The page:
Skip to main content

College News

New Mexico and the Beginnings of American Poetry

by Michael Taylor on 2017-04-18T15:42:00-06:00 in Archives, CSWR, Library, American Studies, Spanish & Portuguese, Foreign Languages & Literature, History

In celebration of National Poetry Month, our latest "Rare Book of the Month" explores one of New Mexico’s earliest contributions to the American literary tradition. 

Although the seventeenth-century Puritan writer Anne Bradstreet is generally considered the first published poet to have lived in what is now the United States, she was hardly the first poet to draw inspiration from the history and landscape of North America. In fact, by the time of Bradstreet’s birth in 1612, an epic poem about the foundation of New Mexico had already been in print for two years.

Its author, Gaspar Pérez de Villagrá, was born in 1555 in Puebla de los Angeles, the "second city" of New Spain. In the late 1590s, he participated in Juan de Oñate’s expedition to colonize the lands north of the Rio Grande. Because Villagrá never settled in New Mexico, he has not been considered an American writer in the same sense as Anne Bradstreet, who lived most of her life in Massachusetts, but he was certainly a forerunner of Latino literature in the United States and also one of the first people to write poetry on a distinctly American topic.

More than a decade passed between Villagrá's return from New Mexico and the publication of a poem in thirty-four cantos narrating his experiences in the present-day Southwest. In 1605, he left Mexico for Spain, where he had once been a student. Although little is known about his life there, his intention was probably to seek a position at the royal court. Spain at that time was at the height of its literary and artistic golden age. Recognizing that poetry and patronage went hand in hand, Villagrá began writing a chronicle of Oñate’s expedition.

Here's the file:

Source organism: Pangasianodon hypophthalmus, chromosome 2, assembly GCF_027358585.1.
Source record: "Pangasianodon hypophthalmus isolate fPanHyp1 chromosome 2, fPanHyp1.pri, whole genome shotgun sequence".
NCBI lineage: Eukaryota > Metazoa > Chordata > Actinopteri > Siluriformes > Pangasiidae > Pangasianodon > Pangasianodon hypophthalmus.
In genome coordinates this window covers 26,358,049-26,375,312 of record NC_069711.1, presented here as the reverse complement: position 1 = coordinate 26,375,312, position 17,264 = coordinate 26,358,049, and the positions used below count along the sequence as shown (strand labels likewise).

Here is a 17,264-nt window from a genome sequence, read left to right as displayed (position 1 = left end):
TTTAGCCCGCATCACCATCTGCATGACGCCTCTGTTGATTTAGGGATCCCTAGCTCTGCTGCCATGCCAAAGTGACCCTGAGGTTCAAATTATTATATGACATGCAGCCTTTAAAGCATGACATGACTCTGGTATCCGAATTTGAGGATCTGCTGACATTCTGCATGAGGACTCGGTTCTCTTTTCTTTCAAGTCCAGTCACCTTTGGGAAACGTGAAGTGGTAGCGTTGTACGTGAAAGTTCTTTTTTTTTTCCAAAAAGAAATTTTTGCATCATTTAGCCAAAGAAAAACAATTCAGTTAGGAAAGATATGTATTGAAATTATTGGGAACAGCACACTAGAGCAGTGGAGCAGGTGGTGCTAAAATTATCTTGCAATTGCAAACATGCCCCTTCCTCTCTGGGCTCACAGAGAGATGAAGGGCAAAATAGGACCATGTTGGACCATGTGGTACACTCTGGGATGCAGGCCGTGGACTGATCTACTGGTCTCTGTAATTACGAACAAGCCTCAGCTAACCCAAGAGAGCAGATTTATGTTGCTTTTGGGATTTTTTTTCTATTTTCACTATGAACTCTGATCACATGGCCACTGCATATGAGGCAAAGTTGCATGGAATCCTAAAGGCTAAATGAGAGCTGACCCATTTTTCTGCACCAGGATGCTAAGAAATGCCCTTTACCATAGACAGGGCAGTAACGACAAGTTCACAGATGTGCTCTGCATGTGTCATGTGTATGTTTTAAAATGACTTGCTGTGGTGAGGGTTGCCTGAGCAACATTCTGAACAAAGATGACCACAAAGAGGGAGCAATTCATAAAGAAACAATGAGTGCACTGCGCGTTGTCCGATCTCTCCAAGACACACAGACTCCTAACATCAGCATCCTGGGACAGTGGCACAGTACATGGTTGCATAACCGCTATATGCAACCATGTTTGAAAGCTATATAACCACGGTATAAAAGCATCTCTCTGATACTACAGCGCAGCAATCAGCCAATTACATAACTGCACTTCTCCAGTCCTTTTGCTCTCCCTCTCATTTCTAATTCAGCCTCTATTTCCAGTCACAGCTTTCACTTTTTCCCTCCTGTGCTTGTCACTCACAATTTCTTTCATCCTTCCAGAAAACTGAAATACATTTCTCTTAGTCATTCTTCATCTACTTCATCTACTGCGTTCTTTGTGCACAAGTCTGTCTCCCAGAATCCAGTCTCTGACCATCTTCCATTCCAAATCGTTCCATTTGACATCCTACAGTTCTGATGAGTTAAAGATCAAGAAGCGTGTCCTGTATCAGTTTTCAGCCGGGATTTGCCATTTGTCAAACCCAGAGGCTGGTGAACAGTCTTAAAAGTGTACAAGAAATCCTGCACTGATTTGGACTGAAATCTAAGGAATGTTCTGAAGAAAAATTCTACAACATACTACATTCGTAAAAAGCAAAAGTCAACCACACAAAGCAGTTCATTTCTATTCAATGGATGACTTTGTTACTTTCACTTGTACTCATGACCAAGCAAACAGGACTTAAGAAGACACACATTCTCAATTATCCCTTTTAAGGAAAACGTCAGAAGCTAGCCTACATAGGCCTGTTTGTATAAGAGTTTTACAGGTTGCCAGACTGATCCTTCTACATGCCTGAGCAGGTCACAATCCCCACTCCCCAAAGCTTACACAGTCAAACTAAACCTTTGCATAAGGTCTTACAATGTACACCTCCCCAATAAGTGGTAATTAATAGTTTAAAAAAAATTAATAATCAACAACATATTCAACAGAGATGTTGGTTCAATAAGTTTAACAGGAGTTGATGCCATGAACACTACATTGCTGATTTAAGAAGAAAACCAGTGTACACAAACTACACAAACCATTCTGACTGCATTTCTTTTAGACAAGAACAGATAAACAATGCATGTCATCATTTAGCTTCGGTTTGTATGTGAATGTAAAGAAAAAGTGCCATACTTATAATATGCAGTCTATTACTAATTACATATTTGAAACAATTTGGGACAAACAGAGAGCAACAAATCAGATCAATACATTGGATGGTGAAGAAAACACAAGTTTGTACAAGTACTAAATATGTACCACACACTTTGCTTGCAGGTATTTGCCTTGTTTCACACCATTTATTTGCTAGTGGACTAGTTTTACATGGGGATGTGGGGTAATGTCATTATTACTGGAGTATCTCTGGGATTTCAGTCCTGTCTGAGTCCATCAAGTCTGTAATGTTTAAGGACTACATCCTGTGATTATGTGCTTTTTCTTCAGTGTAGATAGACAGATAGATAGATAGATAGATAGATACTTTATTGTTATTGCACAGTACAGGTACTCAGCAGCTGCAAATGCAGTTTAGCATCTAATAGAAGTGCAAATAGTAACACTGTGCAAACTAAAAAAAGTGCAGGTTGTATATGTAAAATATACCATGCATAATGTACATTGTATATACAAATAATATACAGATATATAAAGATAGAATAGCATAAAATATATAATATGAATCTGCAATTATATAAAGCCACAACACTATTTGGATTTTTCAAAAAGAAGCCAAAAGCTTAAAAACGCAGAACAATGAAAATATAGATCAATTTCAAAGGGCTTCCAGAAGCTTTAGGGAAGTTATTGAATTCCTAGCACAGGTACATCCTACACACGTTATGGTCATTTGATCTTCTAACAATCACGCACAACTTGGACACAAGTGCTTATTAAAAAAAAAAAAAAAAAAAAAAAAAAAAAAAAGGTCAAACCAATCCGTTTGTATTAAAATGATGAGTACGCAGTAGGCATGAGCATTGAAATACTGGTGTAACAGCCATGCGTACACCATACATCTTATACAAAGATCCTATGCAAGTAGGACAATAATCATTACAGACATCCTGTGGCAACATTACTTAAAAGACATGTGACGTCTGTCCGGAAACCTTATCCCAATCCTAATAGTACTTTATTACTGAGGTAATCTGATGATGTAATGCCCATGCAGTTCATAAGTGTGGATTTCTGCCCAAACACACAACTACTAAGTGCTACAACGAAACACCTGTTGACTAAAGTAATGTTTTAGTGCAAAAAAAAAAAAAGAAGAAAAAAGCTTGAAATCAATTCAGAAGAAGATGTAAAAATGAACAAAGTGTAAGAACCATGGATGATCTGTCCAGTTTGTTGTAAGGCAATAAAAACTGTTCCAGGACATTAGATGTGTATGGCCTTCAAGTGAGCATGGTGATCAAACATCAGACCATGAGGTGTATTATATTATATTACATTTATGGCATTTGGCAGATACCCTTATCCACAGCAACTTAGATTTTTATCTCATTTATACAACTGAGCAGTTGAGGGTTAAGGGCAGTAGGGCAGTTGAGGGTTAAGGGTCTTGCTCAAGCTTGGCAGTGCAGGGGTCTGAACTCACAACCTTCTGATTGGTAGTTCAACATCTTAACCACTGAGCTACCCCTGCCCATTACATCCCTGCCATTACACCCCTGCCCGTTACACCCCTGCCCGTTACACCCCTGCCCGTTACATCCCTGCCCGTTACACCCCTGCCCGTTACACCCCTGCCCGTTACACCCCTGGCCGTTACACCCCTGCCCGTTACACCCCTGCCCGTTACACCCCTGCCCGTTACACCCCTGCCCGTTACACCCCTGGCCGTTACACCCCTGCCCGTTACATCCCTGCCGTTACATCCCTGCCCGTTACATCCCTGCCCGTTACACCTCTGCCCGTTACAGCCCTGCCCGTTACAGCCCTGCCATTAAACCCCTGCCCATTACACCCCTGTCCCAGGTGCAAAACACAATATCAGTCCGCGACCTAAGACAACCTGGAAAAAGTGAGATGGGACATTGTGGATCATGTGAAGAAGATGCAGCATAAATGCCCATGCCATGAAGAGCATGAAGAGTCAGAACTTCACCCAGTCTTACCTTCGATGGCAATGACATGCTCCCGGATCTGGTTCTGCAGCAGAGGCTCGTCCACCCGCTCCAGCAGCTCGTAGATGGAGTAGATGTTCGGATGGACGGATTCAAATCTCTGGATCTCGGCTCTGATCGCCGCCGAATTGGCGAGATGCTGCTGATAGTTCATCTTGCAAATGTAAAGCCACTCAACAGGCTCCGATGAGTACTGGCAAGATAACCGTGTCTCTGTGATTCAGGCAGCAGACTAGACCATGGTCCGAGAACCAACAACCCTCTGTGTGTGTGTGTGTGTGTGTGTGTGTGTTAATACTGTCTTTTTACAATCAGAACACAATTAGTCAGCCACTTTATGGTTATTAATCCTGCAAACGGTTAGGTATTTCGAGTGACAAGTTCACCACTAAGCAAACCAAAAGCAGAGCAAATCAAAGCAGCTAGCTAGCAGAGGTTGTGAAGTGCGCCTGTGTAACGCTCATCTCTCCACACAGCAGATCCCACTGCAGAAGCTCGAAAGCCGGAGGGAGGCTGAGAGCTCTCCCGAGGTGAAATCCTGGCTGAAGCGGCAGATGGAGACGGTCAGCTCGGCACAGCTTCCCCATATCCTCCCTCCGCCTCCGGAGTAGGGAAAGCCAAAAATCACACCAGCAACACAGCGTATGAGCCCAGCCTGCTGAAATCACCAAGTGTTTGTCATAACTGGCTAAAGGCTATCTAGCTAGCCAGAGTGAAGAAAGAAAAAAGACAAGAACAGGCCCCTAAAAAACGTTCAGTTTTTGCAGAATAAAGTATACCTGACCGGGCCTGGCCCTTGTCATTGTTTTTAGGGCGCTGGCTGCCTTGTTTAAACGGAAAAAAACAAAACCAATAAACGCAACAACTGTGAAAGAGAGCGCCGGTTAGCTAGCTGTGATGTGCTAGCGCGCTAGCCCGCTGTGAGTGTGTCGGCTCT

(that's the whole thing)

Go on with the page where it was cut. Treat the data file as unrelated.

Titled Historia de la Nueva México, the book-length poem was published in 1610 in Alcalá de Henares, the hometown of Miguel de Cervantes and site of the production, in 1514-17, of the famous Complutensian Polyglot Bible. Like writers of epic poetry from Virgil to Tasso, Villagrá preferred blank verse to rhyme. The poem’s title, however, suggests that he may have foreseen that he would be remembered primarily as a historian rather than a poet. Today, Villagrá's work is valued not for its literary qualities, but as an eyewitness narrative. Despite exaggerations and a one-sided Spanish point of view, scholars believe the work is generally a reliable source of historical information.

Villagrá did not succeed in his plan to win favor with king and court by writing poetry celebrating what he saw as the valiant deeds of conquistadors like Oñate (a now-controversial figure because of his cruel treatment of Indians). Following a lengthy trial between 1612 and 1614, Villagrá was found guilty of various crimes committed during Oñate's campaign and was temporarily banished from New Spain. In 1620, he died en route to Guatemala, where he had been appointed alcalde mayor of the town of Zapotitlán. The poem for which he is now remembered was virtually forgotten for many years. A few excerpts appeared in a book published in Madrid in 1892, but it was not until 1900 that the entire poem was reprinted in Mexico City. An English translation by Fayette S. Curtis—a Yale graduate and headmaster of the Los Alamos Ranch School—was published by the Quivira Society of Los Angeles in 1933.

UNM’s Center for Southwest Research & Special Collections owns an original copy of the 1610 edition of Villagrá's Historia de la Nueva México. Interested in viewing it? Stop by the Anderson Reading Room and we will be happy to get it out for you. 


 Add a Comment


  Back to Blog Home
This post is closed for further discussion.